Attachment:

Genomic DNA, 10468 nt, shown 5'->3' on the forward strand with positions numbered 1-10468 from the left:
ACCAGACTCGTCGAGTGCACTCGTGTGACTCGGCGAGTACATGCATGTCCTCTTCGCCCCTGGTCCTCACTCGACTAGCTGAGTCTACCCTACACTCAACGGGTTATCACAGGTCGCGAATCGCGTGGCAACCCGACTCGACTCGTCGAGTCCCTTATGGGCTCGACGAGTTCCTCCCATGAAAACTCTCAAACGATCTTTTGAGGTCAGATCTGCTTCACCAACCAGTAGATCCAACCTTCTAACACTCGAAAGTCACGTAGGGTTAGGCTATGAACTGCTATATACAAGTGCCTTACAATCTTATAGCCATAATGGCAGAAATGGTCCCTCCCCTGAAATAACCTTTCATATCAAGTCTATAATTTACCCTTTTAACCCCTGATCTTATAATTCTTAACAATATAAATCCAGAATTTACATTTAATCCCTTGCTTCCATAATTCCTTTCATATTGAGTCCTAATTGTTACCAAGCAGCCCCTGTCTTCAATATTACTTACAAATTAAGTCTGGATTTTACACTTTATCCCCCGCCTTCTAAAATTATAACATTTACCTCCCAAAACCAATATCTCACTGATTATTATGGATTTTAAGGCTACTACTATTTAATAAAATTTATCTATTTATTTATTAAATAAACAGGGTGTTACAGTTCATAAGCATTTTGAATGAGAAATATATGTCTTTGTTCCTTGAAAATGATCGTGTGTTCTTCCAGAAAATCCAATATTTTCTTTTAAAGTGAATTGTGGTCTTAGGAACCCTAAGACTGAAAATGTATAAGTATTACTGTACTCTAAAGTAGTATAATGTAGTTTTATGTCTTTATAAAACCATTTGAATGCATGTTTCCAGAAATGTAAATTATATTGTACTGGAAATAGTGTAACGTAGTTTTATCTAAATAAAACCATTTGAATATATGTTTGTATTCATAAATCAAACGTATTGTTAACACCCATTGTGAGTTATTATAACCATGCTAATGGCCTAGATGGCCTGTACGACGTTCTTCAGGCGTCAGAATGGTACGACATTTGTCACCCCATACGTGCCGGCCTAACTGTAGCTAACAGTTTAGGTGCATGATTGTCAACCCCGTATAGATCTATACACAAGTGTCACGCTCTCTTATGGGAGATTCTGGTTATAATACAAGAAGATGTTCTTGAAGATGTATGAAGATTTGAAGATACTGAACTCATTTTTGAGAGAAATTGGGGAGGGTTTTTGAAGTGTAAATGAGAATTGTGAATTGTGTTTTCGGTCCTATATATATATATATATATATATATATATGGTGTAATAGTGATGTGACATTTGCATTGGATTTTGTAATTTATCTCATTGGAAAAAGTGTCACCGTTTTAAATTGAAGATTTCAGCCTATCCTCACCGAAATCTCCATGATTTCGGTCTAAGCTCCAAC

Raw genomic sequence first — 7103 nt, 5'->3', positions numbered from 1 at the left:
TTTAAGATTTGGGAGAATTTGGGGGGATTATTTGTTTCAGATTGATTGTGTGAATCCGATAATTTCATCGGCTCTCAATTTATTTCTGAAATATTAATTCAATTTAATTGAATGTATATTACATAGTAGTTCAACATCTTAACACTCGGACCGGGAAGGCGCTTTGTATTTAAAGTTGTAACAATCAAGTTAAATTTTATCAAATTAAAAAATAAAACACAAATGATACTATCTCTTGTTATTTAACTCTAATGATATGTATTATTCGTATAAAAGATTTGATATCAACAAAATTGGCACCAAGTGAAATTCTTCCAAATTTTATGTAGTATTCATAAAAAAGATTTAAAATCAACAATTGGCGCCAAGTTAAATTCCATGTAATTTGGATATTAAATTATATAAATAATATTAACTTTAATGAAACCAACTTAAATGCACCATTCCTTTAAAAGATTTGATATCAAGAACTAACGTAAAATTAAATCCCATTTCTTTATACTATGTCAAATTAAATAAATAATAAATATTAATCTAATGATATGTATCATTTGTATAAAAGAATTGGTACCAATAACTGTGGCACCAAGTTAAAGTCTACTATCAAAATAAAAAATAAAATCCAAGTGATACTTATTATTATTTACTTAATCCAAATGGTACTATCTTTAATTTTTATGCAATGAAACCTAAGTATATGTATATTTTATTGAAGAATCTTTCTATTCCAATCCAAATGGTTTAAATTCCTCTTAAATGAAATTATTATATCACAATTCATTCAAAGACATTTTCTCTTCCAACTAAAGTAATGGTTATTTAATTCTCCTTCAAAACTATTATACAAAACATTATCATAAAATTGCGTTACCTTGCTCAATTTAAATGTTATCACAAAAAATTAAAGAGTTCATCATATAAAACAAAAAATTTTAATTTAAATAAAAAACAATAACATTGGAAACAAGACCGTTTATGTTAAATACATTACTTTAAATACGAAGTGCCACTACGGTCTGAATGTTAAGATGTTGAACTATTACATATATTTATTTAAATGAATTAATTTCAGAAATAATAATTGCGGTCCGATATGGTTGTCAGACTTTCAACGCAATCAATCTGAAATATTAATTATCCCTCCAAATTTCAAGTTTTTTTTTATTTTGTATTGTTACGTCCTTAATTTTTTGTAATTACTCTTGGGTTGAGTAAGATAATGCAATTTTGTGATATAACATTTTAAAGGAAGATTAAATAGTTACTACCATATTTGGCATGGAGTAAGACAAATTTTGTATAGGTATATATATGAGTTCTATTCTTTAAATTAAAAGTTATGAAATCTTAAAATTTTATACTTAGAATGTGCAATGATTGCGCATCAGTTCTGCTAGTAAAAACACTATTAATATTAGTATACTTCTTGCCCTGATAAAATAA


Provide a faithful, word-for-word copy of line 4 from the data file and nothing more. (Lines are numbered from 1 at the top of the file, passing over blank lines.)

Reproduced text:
TTTAAGATTTGGGAGAATTTGGGGGGATTATTTGTTTCAGATTGATTGTGTGAATCCGATAATTTCATCGGCTCTCAATTTATTTCTGAAATATTAATTCAATTTAATTGAATGTATATTACATAGTAGTTCAACATCTTAACACTCGGACCGGGAAGGCGCTTTGTATTTAAAGTTGTAACAATCAAGTTAAATTTTATCAAATTAAAAAATAAAACACAAATGATACTATCTCTTGTTATTTAACTCTAATGATATGTATTATTCGTATAAAAGATTTGATATCAACAAAATTGGCACCAAGTGAAATTCTTCCAAATTTTATGTAGTATTCATAAAAAAGATTTAAAATCAACAATTGGCGCCAAGTTAAATTCCATGTAATTTGGATATTAAATTATATAAATAATATTAACTTTAATGAAACCAACTTAAATGCACCATTCCTTTAAAAGATTTGATATCAAGAACTAACGTAAAATTAAATCCCATTTCTTTATACTATGTCAAATTAAATAAATAATAAATATTAATCTAATGATATGTATCATTTGTATAAAAGAATTGGTACCAATAACTGTGGCACCAAGTTAAAGTCTACTATCAAAATAAAAAATAAAATCCAAGTGATACTTATTATTATTTACTTAATCCAAATGGTACTATCTTTAATTTTTATGCAATGAAACCTAAGTATATGTATATTTTATTGAAGAATCTTTCTATTCCAATCCAAATGGTTTAAATTCCTCTTAAATGAAATTATTATATCACAATTCATTCAAAGACATTTTCTCTTCCAACTAAAGTAATGGTTATTTAATTCTCCTTCAAAACTATTATACAAAACATTATCATAAAATTGCGTTACCTTGCTCAATTTAAATGTTATCACAAAAAATTAAAGAGTTCATCATATAAAACAAAAAATTTTAATTTAAATAAAAAACAATAACATTGGAAACAAGACCGTTTATGTTAAATACATTACTTTAAATACGAAGTGCCACTACGGTCTGAATGTTAAGATGTTGAACTATTACATATATTTATTTAAATGAATTAATTTCAGAAATAATAATTGCGGTCCGATATGGTTGTCAGACTTTCAACGCAATCAATCTGAAATATTAATTATCCCTCCAAATTTCAAGTTTTTTTTTATTTTGTATTGTTACGTCCTTAATTTTTTGTAATTACTCTTGGGTTGAGTAAGATAATGCAATTTTGTGATATAACATTTTAAAGGAAGATTAAATAGTTACTACCATATTTGGCATGGAGTAAGACAAATTTTGTATAGGTATATATATGAGTTCTATTCTTTAAATTAAAAGTTATGAAATCTTAAAATTTTATACTTAGAATGTGCAATGATTGCGCATCAGTTCTGCTAGTAAAAACACTATTAATATTAGTATACTTCTTGCCCTGATAAAATAA